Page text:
In my novel, there is a large scale battle involving several factions, tens of thousands of fighters, and is a defining part of the book, as it lasts for a good deal of the novel. As I wrote it, I tried to paint a clear picture for readers, but I found it difficult to decide how. How in depth should it be described (General descriptions such as simply stating that many fighters died, or describing in depth the specific experiences of the fighters and leaders)? Is there anything specific that should be avoided that could bore readers? If this question is to broad, I will edit it.
I agree with Lauren Ipsum, byt read from a variety of authors, not just one. In addition, read The Art of war. I know I just gave you more homework, but if you know what each side's strategies are, you could establish that for the reader, then twist things up.
I'd also recommend reading the Illiad (or at least the battle scenes). Homer does what you do--says that this dude got stabbed through with a spear, and then "the darkness" fell over his eyes.
In any rate, try to have emotions. In the sense that you could zoom in on a few soldiers and their emotional connections with each other. Soldier A is friends with soldier B. Soldier B hates soldier C, so they both try to kill more enemies than soldier C, and they're having a grand time until Soldier A dies, and then soldier B is enraged and starts killing off everyone.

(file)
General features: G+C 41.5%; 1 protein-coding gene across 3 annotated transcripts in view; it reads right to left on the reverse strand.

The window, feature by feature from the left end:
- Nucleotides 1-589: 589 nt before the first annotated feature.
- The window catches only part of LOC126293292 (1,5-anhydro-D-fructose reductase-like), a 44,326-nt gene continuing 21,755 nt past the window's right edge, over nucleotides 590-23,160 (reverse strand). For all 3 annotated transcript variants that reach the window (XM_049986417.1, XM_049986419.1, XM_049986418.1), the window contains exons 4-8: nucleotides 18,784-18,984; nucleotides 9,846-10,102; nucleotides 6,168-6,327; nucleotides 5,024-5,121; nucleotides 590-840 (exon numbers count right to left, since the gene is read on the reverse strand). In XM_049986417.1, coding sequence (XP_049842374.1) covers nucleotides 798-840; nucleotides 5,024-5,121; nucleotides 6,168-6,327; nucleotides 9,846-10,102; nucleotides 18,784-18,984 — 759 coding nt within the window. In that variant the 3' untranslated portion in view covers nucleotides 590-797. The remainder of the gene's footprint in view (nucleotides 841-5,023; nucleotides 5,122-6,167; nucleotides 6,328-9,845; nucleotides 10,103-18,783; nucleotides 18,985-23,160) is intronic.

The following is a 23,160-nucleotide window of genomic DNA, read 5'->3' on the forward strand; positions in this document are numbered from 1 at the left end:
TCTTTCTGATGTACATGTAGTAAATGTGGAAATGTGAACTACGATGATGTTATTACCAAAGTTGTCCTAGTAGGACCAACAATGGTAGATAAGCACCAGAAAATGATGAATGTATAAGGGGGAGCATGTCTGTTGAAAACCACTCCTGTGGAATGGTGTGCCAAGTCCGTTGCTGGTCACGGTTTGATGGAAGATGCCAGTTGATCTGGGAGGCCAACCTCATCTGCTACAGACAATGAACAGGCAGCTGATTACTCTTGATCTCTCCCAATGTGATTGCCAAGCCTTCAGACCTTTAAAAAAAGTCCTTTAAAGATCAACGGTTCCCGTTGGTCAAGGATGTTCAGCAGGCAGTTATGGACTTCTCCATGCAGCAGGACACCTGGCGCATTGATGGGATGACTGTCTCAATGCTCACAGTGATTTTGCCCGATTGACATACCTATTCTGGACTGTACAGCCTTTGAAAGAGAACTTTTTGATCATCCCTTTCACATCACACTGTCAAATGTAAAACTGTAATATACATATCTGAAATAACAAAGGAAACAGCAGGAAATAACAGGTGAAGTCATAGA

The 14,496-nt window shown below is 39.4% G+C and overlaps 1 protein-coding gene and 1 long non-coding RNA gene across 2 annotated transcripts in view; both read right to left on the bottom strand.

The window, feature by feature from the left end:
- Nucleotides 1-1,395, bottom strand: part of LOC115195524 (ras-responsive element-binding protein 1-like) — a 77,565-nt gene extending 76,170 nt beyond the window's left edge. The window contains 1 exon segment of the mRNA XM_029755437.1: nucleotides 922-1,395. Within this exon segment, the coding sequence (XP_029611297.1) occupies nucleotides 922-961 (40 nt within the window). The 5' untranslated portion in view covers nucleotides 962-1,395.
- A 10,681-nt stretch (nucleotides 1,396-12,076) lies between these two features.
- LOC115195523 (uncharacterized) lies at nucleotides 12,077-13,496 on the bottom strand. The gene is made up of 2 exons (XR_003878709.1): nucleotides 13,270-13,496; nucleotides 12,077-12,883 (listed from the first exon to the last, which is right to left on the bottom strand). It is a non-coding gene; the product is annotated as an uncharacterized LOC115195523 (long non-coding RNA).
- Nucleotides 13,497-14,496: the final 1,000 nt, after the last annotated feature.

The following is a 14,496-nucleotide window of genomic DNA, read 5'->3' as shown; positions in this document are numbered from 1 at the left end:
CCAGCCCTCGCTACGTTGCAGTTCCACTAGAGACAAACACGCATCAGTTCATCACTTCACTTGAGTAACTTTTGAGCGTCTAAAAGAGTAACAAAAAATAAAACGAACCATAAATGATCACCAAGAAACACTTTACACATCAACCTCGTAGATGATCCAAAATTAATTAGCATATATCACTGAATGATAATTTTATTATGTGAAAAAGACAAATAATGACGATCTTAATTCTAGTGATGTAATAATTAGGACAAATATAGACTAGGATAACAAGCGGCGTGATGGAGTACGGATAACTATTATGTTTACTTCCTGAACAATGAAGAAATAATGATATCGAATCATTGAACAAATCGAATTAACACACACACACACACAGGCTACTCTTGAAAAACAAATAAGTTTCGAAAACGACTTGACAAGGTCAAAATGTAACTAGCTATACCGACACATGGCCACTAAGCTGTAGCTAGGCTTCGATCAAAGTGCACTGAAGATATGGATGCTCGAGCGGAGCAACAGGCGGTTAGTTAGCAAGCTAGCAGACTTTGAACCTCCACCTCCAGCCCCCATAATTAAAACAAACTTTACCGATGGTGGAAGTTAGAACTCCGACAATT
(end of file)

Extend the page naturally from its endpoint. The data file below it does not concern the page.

If you take the time to include little vignettes such as these, the fighting will seem more personal/visceral, since it's not just two random armies going at each other, but people fighting people.
Think of the battle of Helm's Deep in the Two Towers--Legolas and Gimli have a contest to see who could kill more orcs--this provides comic relief, and humanizes their army. Aragorn fights to avenge a dead friend--this further humanizes their army.
Humanizing both sides would be harder. Think how much longer LOTR would have been if Tolkien had introduced a bunch of sympathetic Orc characters who were hunting for the ring--not to mention how this would muddle the narrative. If all of you MC's are on one side, focus on the specific experiences of their side.
So in conclusion, focus on specific experiences--it makes the battle more real, and is more engaging to the reader overall. I hope this helped.
I recommend that you look into military theory and historical examples. The subject is larger than life, so well chosen indeed.
- The Art of War by Sun Tzu
The Project Gutenberg version with commentaries included. May sound outdated but it is still being studied today.
Some few battle pundits shaming the biggest army the world then knew.
- Gaius Julius Caesar's Commentaries on the Gallic War
A whole series of battles and the biggest personal marketing campaign of the time.
This battle could have gone two ways until the French elite Imperial Guard faltered in heavy crossfire, and broke Napoleon's career.
- Charge of the Light Brigade
Just one unwise tactical move but still a great example of an epic battle scene.
Pretty random list. There is a whole lot more to discover if you are so inclined.